(3) Before considering other (7)(j) obligations, it needs to be noted that the Monitor has the obligation under paragraph 39(d) of the court order to include in each report “recommended steps or activities to improve the County’s performance.”  A recommendation to have the court hold the County in contempt is certainly one such recommendation.  The Monitor ought to have done so, but instead “referred” the matter to the Department of Justice to “determine whether a contempt motion should be filed.”

(4) In complete defiance of the court order, the Monitor and the U.S. Attorney continue to ignore a separate (7)(j) requirement: “The County shall initiate such legal action as appropriate to accomplish the purpose of this [consent decree] to AFFH.”  This sentence cannot properly be treated as a nullity.  Unlike the other (7)(j) requirements, this one is not tied to the development of any particular number of units.  It was triggered as soon as the court order was entered by the existence of impediments to fair housing choice more generally (zoning barriers, of course, trigger all (7)(j) obligations). The County, as noted, has an across-the-board policy, not tied to particular circumstances, that it won’t take any such action.  If the Monitor and the U.S. Attorney were prepared to enforce the court order in a way that, as intended, would result in structural change, they would be bringing the other violation to the attention of the Court.

(5) Returning to Chappaqua Station, observers should be aware that the development, if built, should not in any event properly be “counted” for the purpose of the minimum number of units to be built under the court order.  The development is isolated from residential (White) Chappaqua both physically (it is literally squeezed between railroad tracks and a major highway) and in terms of its composition (strikingly, there are zero market-rate units, another factor that will allow the development to be seen as one for “those people” instead of “us”).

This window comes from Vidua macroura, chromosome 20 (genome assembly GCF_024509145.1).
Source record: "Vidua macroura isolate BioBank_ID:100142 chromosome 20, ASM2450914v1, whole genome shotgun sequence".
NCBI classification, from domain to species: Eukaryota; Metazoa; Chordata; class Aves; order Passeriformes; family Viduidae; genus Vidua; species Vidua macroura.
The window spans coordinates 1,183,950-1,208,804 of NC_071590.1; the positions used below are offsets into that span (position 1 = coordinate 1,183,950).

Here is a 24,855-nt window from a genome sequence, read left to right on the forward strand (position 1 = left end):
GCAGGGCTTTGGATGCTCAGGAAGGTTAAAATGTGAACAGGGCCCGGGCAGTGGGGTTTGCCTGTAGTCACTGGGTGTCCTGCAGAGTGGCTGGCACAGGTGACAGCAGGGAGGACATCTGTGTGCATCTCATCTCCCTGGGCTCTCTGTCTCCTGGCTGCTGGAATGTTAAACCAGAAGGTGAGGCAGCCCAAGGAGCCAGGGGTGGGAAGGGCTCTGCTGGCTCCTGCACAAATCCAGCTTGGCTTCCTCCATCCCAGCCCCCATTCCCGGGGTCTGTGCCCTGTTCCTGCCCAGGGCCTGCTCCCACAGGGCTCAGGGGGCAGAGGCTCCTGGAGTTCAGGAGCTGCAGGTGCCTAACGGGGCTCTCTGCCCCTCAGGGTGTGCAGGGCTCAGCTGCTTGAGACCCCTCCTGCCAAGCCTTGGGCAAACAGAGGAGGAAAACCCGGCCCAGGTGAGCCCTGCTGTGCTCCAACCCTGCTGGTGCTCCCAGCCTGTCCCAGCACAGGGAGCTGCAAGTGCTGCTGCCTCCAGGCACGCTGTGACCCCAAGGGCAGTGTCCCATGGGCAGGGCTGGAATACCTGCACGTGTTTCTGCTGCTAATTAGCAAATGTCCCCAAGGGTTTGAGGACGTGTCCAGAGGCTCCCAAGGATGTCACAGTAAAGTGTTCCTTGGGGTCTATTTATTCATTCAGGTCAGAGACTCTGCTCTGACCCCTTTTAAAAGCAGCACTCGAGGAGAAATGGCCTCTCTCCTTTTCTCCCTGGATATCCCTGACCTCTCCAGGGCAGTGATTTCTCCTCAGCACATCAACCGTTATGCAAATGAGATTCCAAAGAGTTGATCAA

[Why is it that implementation of the unit-building obligations under the court order would be dealt with in such an ad hoc manner?  Because the Monitor, in direct violation of his paragraph 20(d) mandatory obligation, failed to develop an implementation plan that would further the AFFH goals of the court order.  He was required to do so in 2010, when Westchester itself failed to produce an adequate implementation plan, but he decided that his personal policy preferences should override the terms of the court order.]

(6) In terms of the question of New Castle hindering development, the key point is that New Castle’s zoning, as a general matter, is highly restrictive.  This is an issue that the Monitor unfortunately does not take up in the supplemental report.   Connected to this is the fact that New Castle has never come up with a plan to allow multiple dwelling housing (including some version of the units that would otherwise be built at Chappaqua Station) in an existing residential neighborhood.  That fact supports the inference that the town’s opposition to Chappaqua Station is pretextual (note that it is possible for something that is not appropriate to be counted for court order purposes to nevertheless be appropriate to build).

Why don’t the Monitor’s reports sweep more broadly?

(a) The Monitor’s goal is to get the Chappaqua Station project built and the units counted, even though those units shouldn’t be counted (the Monitor, the U.S. Attorney, and HUD have long wanted to maintain the illusion that “progress” is being made).

(b) Because neither the Monitor nor the U.S. Attorney has any interest in disrupting in any material way Westchester’s restrictively zoned and segregated status quo.  On the contrary, the Monitor has been offering municipalities a terrific deal, one altogether contrary to the requirements of the consent decree: You can keep your residential neighborhoods restrictive (and, hence, keep them segregated); all I need you to do is to make some minimal changes to non-residential or marginally residential areas (like allowing housing on top of pizza parlors or where giant office buildings currently are) and I’ll sell it as sufficient progress.

Casual observers may retort, “Be reasonable, he’s getting something.”  Well, if the Monitor were permitted to be operating freelance, perhaps that would be true, albeit to a very limited extent.  But the whole point is that the key proposition enshrined in a binding federal court civil rights order is that residential segregation has to end in Westchester and that the County has the authority and responsibility to force that to happen (“enshrined” means contained in the actual text of the court order).  And it is that court order from which the Monitor and the U.S. Attorney are supposed to be taking their marching orders.